Another NFL draft is in the books, another draft in which the New England Patriots zigged when everyone expected them to zag.
Not only did the Patriots establish a new team record for trades over the course of the draft with eight, but they did it without messing with either of their first-round picks. Throw in the continued wheeling-and-dealing of the team’s No. 43 overall pick in the second round – aka the Jimmy Garoppolo pick – and it’s another year in which there are a million ways to decipher just what went on in the war room at Patriot Place.
The team entered the weekend with seven selections and left with nine.
Four main takeaways:
1. Tom Brady’s heir apparent remains at large.
True, New England selected LSU quarterback Danny Etling with the first pick of the seventh round on Saturday (No. 219 overall). That’s only 20 picks later than Brady himself was taken once upon a time, but bestowing those kinds of expectations upon Etling would be extremely premature.
The Patriots may not have had the draft capital at the outset of the draft to go get Baker Mayfield or Sam Darnold at Nos. 1 or 3 overall, but they likely could have pieced something together to go get Josh Allen or Josh Rosen, who went Nos. 7 and 10 overall, respectively. New England passed on Lamar Jackson twice and let Mason Rudolph slide down the to third round, and didn’t think twice about Kyle Lauletta, Mike White, Luke Falk or Tanner Lee before nabbing Etling.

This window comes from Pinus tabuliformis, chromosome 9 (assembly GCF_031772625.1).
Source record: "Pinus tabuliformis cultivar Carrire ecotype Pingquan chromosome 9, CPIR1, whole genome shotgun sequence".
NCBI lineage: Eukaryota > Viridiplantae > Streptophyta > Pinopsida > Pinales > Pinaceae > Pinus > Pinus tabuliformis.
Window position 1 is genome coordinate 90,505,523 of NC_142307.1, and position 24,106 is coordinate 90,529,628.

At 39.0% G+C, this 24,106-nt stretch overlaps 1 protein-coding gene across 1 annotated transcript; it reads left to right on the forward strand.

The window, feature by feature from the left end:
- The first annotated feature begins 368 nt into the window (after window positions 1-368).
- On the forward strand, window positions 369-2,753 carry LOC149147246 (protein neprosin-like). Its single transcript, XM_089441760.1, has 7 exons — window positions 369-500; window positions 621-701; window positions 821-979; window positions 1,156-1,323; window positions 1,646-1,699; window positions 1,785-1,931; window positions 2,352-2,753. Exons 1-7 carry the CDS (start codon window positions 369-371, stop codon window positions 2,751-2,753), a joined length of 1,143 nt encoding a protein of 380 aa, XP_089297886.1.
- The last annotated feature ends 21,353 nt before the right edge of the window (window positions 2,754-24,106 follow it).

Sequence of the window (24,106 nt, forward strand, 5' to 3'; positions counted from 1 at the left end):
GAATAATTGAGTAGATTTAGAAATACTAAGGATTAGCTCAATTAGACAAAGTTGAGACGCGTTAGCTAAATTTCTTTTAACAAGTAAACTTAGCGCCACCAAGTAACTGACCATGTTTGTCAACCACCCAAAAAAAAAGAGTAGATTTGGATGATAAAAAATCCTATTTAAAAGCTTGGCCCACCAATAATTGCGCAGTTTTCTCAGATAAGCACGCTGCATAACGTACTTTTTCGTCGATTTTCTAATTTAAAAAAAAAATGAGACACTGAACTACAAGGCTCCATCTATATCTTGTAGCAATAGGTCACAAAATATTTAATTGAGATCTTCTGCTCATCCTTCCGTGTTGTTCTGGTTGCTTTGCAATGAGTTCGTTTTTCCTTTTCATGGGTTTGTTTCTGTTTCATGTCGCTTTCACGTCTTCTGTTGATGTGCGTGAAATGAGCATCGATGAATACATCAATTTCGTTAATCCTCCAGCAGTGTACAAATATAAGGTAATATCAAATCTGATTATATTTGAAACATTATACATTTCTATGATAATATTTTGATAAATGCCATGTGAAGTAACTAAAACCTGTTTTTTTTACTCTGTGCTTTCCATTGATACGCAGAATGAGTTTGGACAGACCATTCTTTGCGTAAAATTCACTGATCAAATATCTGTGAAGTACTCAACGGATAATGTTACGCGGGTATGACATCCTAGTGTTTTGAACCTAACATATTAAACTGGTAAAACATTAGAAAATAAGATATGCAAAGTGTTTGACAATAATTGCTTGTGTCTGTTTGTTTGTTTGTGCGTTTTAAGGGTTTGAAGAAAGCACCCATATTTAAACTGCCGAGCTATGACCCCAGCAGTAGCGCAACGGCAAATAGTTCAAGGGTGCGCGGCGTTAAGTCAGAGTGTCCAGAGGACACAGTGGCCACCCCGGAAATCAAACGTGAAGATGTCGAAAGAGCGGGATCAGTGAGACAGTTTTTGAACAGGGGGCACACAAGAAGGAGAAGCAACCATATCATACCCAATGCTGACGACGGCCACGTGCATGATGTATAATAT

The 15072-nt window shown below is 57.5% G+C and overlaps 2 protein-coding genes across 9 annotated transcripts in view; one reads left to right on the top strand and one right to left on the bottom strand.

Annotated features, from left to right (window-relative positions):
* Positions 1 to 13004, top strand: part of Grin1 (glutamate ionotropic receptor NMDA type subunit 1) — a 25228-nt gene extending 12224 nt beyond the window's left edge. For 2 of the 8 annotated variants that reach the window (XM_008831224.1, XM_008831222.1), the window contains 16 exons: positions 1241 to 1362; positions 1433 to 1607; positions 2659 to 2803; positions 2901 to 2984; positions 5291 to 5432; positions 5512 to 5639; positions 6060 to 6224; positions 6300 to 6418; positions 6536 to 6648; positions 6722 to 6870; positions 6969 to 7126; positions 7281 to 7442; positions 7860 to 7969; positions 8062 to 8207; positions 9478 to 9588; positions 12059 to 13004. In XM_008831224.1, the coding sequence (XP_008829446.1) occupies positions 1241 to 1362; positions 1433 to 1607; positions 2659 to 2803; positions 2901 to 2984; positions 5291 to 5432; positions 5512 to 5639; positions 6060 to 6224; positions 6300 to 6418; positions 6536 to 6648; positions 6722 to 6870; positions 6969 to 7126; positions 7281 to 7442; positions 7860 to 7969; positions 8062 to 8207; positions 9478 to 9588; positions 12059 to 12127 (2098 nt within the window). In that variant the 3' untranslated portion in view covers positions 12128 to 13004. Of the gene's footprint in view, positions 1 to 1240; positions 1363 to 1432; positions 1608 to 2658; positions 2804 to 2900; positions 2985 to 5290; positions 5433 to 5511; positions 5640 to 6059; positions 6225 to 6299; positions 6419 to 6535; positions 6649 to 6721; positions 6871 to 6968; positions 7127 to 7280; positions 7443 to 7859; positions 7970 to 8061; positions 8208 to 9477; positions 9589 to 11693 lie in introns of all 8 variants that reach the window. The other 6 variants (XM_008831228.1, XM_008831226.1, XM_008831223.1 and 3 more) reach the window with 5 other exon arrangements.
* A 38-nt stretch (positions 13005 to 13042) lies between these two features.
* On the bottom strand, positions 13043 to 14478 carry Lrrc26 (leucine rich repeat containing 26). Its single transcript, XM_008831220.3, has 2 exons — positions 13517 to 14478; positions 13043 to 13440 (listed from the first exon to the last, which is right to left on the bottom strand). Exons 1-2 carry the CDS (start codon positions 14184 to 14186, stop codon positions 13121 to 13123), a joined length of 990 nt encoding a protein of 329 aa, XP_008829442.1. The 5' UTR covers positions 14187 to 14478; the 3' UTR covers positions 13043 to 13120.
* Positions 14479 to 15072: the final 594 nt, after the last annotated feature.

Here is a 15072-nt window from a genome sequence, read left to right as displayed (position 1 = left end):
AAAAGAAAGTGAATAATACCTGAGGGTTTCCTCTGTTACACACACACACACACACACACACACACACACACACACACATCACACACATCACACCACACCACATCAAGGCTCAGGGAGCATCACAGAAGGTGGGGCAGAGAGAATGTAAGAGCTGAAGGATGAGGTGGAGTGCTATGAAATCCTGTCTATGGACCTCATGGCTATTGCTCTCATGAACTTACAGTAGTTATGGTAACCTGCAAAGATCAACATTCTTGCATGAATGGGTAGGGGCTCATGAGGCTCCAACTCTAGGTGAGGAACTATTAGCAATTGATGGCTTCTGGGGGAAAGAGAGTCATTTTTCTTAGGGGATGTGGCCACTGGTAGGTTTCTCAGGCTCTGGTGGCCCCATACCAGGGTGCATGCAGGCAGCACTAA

Etling could certainly threaten incumbent backup quarterback Brian Hoyer’s spot on the roster. Only in the most dire of situations will he wind up taking a snap this season for the Patriots though. He had only one season in his college career where he completed 60 percent of his passes and never attempted more than 275 passes in a season while playing in a run-heavy scheme at LSU.
There’s something to be said about a QB who only turned the ball over twice last season in the SEC, but Etling is a developmental project at the NFL level until further notice.
2. The Patriots have made it as confusing as possible to track just exactly what the return for Jimmy Garoppolo amounts to.